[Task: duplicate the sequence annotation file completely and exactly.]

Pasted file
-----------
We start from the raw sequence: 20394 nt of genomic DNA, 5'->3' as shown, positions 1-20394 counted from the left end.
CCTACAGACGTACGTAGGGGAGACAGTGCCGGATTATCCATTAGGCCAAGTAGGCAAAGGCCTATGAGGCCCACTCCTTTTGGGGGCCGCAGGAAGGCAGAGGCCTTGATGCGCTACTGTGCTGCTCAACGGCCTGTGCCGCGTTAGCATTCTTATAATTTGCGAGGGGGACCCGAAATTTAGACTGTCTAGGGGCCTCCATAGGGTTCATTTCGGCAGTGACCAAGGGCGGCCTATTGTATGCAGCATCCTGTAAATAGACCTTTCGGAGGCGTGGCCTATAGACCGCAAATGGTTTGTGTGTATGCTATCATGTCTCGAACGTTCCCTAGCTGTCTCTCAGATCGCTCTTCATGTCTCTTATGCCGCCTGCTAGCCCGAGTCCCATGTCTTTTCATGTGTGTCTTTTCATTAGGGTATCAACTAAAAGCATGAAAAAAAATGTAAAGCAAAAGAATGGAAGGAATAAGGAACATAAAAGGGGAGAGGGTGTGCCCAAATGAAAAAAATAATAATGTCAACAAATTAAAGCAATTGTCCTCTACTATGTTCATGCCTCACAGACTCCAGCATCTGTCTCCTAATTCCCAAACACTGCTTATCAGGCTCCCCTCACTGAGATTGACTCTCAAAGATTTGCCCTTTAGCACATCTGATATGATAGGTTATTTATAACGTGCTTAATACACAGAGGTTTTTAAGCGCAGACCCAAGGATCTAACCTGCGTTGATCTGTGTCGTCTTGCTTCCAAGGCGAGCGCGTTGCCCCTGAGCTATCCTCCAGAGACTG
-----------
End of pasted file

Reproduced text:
We start from the raw sequence: 20394 nt of genomic DNA, 5'->3' as shown, positions 1-20394 counted from the left end.
CCTACAGACGTACGTAGGGGAGACAGTGCCGGATTATCCATTAGGCCAAGTAGGCAAAGGCCTATGAGGCCCACTCCTTTTGGGGGCCGCAGGAAGGCAGAGGCCTTGATGCGCTACTGTGCTGCTCAACGGCCTGTGCCGCGTTAGCATTCTTATAATTTGCGAGGGGGACCCGAAATTTAGACTGTCTAGGGGCCTCCATAGGGTTCATTTCGGCAGTGACCAAGGGCGGCCTATTGTATGCAGCATCCTGTAAATAGACCTTTCGGAGGCGTGGCCTATAGACCGCAAATGGTTTGTGTGTATGCTATCATGTCTCGAACGTTCCCTAGCTGTCTCTCAGATCGCTCTTCATGTCTCTTATGCCGCCTGCTAGCCCGAGTCCCATGTCTTTTCATGTGTGTCTTTTCATTAGGGTATCAACTAAAAGCATGAAAAAAAATGTAAAGCAAAAGAATGGAAGGAATAAGGAACATAAAAGGGGAGAGGGTGTGCCCAAATGAAAAAAATAATAATGTCAACAAATTAAAGCAATTGTCCTCTACTATGTTCATGCCTCACAGACTCCAGCATCTGTCTCCTAATTCCCAAACACTGCTTATCAGGCTCCCCTCACTGAGATTGACTCTCAAAGATTTGCCCTTTAGCACATCTGATATGATAGGTTATTTATAACGTGCTTAATACACAGAGGTTTTTAAGCGCAGACCCAAGGATCTAACCTGCGTTGATCTGTGTCGTCTTGCTTCCAAGGCGAGCGCGTTGCCCCTGAGCTATCCTCCAGAGACTG